News flash: NFL players get stoned.
We know, it's a shocker, but despite a substance abuse policy that bans marijuana entirely, drug tests players at least once a year, and doles out suspensions for repeat offenders, a vast majority of gridiron athletes are still smoking copious amounts of ganja.
Over the past few years, a number of former NFL players have come forward to discuss how they've benefited from medical marijuana, how using CBD has alleviated injuries, and how the plant has even helped pros overcome opioid addiction.
This week, recently retired NFL veteran Martellus Bennett joined the ranks of athletic advocates after appearing on the Bleacher Report's Simms and Lefkoe podcast, where the former New England Patriots player spoke candidly about the league's cannabis culture.
When asked if more or less than 70% of the league consumes marijuana, Bennett quickly upped the ante.
"I want to say about 89%," Bennett offered, adding a sarcastic exclamation to drive home just how rare it is to find players who don't get high: "You don't smoke, bro?!"
How many players in the NFL smoke weed? Over/Under: 70%— Simms & Lefkoe (@SimmsAndLefkoe) April 11, 2018
Martellus Bennett says WAY OVER pic.twitter.com/Nf8041rvNZ
Outside of players getting stoned for recreational purposes though, Bennett quickly turned to the subject of medical marijuana, extolling the controversial plant's virtues as a replacement for dangerous prescription painkillers and anti-inflammatories.
"There's medical marijuana," Bennett said. "So it's like, there's times of the year where your body just hurts so bad, that you don't want to just be popping pills all the time.. It ruins your liver. There's a lot of these anti-inflammatories that you take for so long that like, it starts to eat at your liver or kidneys and things like that. And a human made that. God made weed."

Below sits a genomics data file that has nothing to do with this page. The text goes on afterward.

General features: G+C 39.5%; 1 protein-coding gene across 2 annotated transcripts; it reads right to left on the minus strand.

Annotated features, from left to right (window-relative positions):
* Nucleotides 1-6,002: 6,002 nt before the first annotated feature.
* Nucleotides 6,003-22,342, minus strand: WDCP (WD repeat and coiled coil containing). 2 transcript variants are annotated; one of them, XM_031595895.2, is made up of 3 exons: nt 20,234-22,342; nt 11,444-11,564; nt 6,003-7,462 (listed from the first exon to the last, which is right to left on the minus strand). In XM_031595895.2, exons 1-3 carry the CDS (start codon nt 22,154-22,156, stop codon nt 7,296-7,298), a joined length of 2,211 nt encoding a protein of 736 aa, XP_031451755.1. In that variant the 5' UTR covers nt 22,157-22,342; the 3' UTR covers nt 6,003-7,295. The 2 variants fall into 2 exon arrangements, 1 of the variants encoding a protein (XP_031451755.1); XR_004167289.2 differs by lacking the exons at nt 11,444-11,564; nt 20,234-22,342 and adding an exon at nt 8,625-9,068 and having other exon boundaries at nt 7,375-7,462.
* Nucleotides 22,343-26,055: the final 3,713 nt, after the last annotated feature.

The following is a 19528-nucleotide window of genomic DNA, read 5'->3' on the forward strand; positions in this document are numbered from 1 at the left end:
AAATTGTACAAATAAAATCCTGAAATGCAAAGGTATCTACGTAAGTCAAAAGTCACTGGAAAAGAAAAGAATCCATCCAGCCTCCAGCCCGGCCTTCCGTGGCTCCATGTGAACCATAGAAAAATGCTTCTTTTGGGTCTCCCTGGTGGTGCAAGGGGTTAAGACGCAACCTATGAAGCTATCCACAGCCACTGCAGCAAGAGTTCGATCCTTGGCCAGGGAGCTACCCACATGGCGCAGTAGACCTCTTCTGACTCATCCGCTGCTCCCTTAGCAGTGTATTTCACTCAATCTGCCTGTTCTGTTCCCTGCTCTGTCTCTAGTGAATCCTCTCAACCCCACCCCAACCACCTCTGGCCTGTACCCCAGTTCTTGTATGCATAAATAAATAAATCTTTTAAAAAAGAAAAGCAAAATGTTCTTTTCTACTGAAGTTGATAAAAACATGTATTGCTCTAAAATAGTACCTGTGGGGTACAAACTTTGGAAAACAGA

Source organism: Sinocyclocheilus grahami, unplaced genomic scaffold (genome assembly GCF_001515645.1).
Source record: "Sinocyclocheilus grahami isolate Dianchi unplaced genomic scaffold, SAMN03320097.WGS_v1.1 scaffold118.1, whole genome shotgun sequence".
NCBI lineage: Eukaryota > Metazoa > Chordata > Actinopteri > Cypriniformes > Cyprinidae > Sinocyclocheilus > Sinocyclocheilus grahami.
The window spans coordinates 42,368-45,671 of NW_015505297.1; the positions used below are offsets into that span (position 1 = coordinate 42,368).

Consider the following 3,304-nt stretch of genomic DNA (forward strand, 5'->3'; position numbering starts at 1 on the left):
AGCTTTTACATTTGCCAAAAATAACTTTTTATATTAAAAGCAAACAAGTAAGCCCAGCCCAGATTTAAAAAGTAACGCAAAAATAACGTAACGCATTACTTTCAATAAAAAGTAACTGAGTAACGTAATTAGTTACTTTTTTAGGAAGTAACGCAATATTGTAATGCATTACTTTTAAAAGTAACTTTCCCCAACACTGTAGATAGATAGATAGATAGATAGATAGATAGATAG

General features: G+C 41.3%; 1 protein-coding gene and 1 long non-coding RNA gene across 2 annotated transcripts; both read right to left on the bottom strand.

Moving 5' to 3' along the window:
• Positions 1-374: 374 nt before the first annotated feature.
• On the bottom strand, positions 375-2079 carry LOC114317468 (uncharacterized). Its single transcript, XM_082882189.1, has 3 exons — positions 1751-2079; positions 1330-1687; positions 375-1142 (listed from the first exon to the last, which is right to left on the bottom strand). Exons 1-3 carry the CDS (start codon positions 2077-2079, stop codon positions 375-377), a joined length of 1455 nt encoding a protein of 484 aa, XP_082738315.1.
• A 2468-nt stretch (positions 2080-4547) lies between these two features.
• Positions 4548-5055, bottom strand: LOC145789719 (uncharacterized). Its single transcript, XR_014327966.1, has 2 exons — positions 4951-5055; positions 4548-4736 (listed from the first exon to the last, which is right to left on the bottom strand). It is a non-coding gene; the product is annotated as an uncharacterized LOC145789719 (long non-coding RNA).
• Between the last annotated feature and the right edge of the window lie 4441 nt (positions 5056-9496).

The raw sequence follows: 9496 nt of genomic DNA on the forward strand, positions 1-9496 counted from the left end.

While other outspoken ballers who use cannabis have tried their best to lobby commissioner Roger Goodell to remove pot from the league's banned substance list and incorporate medical marijuana into NFL-approved medical treatment regiments, pro football's powers that be have so far stalled on enacting any cannabis reform.
With the 2019 NFL season quickly approaching, it does not appear that Goodell will change his tune on weed in the league before kick-off. But if you listen to Bennett, that isn't stopping your favorite quarterbacks and tight ends from lighting up after practice.
(h/t The Washington Post)
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